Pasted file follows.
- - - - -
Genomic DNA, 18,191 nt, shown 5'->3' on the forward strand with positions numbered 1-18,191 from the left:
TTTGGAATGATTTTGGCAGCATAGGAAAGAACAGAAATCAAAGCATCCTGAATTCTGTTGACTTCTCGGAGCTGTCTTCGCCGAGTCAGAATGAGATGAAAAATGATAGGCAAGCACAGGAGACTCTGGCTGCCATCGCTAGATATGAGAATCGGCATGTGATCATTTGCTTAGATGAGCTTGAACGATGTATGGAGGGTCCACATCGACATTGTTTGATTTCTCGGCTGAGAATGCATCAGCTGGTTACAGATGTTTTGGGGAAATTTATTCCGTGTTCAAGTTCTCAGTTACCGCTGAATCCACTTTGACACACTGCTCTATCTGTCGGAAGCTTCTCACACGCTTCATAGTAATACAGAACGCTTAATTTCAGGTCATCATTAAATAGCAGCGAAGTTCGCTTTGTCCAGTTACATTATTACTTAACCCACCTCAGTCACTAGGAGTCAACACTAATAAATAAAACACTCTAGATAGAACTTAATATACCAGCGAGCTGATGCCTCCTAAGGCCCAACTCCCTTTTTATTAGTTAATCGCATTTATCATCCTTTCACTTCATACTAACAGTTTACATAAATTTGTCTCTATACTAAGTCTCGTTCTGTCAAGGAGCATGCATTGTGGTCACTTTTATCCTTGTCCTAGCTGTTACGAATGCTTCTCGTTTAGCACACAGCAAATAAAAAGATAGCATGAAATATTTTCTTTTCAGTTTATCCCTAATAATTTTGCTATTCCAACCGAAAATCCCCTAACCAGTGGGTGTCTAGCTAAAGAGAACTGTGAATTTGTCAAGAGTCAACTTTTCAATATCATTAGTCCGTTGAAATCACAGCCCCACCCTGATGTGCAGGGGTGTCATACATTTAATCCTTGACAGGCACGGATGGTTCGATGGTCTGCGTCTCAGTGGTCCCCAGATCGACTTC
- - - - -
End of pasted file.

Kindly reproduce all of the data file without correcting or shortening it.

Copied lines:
Genomic DNA, 18,191 nt, shown 5'->3' on the forward strand with positions numbered 1-18,191 from the left:
TTTGGAATGATTTTGGCAGCATAGGAAAGAACAGAAATCAAAGCATCCTGAATTCTGTTGACTTCTCGGAGCTGTCTTCGCCGAGTCAGAATGAGATGAAAAATGATAGGCAAGCACAGGAGACTCTGGCTGCCATCGCTAGATATGAGAATCGGCATGTGATCATTTGCTTAGATGAGCTTGAACGATGTATGGAGGGTCCACATCGACATTGTTTGATTTCTCGGCTGAGAATGCATCAGCTGGTTACAGATGTTTTGGGGAAATTTATTCCGTGTTCAAGTTCTCAGTTACCGCTGAATCCACTTTGACACACTGCTCTATCTGTCGGAAGCTTCTCACACGCTTCATAGTAATACAGAACGCTTAATTTCAGGTCATCATTAAATAGCAGCGAAGTTCGCTTTGTCCAGTTACATTATTACTTAACCCACCTCAGTCACTAGGAGTCAACACTAATAAATAAAACACTCTAGATAGAACTTAATATACCAGCGAGCTGATGCCTCCTAAGGCCCAACTCCCTTTTTATTAGTTAATCGCATTTATCATCCTTTCACTTCATACTAACAGTTTACATAAATTTGTCTCTATACTAAGTCTCGTTCTGTCAAGGAGCATGCATTGTGGTCACTTTTATCCTTGTCCTAGCTGTTACGAATGCTTCTCGTTTAGCACACAGCAAATAAAAAGATAGCATGAAATATTTTCTTTTCAGTTTATCCCTAATAATTTTGCTATTCCAACCGAAAATCCCCTAACCAGTGGGTGTCTAGCTAAAGAGAACTGTGAATTTGTCAAGAGTCAACTTTTCAATATCATTAGTCCGTTGAAATCACAGCCCCACCCTGATGTGCAGGGGTGTCATACATTTAATCCTTGACAGGCACGGATGGTTCGATGGTCTGCGTCTCAGTGGTCCCCAGATCGACTTC